My what, you ask? Those of us with a Vagus Nerve Stimulator implanted in our chest can run a kitchen magnet over the site of the implant to trigger it, hoping to forestall an oncoming seizure.

Unfortunately, we were too late.

By the time Lor got back, it was a full-blown seizure. A bad one. Seizures, as you may or may not know, come in varieties. Normally my seizures involve lapses in consciousness, called absence seizures. My eyes are open, I remain upright, I can even be steered around, but no higher brain function is present. I can’t communicate or make self-directed movements. As they say, “the lights are on, but no one is home.”

Afterward, I rarely can remember what has occurred. This is why having a full-time caregiver is a necessity – the number of ways you can injure yourself during a seizure is mind boggling.

And yesterday’s interruption was no absence seizure.

The Involuntary Workout

By the time Lor was back from the kitchen, it was too late to hold off the seizure.

She gave me a swipe anyway, hoping to shorten its length. I was in no position to say thanks. My head was tilted to the left, and I could feel a trickle of drool running out over my lip and down my face. Most alarmingly, my left arm was now extended straight in front of me, solid as a rock, the muscles in my forearms visibly jumping and twitching. It felt like the most intense isometric exercise I had ever performed.

See, the “felt like” part is what really freaked me out. Normally, I am not conscious of my seizures. While my seizures are taking place and freaking out everyone around me, my mind has usually been turned off. Not yesterday. Yesterday, I got to sit and watch as my body just took off without me.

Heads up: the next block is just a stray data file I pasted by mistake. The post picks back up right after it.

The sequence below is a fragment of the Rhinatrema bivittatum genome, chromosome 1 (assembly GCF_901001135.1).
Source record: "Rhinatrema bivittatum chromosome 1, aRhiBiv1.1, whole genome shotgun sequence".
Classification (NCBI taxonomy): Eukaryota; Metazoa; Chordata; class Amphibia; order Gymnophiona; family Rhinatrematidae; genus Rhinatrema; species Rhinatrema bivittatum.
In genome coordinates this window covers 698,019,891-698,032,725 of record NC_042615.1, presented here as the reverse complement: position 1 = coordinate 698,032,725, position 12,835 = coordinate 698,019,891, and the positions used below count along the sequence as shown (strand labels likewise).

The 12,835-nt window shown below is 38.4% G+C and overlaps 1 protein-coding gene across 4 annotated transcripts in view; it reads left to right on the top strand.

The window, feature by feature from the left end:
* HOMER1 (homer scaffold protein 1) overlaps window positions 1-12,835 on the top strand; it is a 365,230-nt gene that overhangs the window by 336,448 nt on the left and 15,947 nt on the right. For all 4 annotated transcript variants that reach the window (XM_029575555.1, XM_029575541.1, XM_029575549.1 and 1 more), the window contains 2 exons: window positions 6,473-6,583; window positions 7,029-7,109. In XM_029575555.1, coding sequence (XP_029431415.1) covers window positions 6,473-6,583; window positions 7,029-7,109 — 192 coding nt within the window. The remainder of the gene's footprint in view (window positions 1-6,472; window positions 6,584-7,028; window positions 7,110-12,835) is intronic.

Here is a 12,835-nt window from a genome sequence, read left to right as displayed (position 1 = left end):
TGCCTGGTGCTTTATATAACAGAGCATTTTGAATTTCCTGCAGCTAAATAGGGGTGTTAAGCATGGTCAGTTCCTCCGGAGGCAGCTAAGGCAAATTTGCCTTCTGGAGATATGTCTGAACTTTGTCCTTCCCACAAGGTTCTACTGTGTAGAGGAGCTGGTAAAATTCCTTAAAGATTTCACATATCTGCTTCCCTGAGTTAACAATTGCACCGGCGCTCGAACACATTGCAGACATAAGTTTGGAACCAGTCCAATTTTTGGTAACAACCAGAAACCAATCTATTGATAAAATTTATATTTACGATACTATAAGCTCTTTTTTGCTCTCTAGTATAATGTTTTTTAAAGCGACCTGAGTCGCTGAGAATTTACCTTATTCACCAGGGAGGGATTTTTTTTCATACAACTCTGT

In subjective time, it felt like I was trapped in that position for hours. In “real time”, it was all over in less than 5 minutes. But 5 minutes of non-stop, full-blown muscular contraction is enough to fatigue just about anyone. There is a reason that HIIT training only goes for intervals of 30 to 60 seconds with rest breaks in between. Anything more is not normally possible.

At least, not while there is someone at the controls.

The Calm After The Storm

Once we thought that the storm had passed, Lor directed me to the shower. She got to babysit me and direct me to use soap, wash everything, brush my teeth, etc. Why? Because after a seizure I don’t always remember, and will sometimes stand under the water until she turns it off.

She then got the lovely task of taking my clothing and the seat cushion I had been sitting on to the washer. Oh, did I forget to mention that “involuntary muscular movements” frequently means incontinence as well?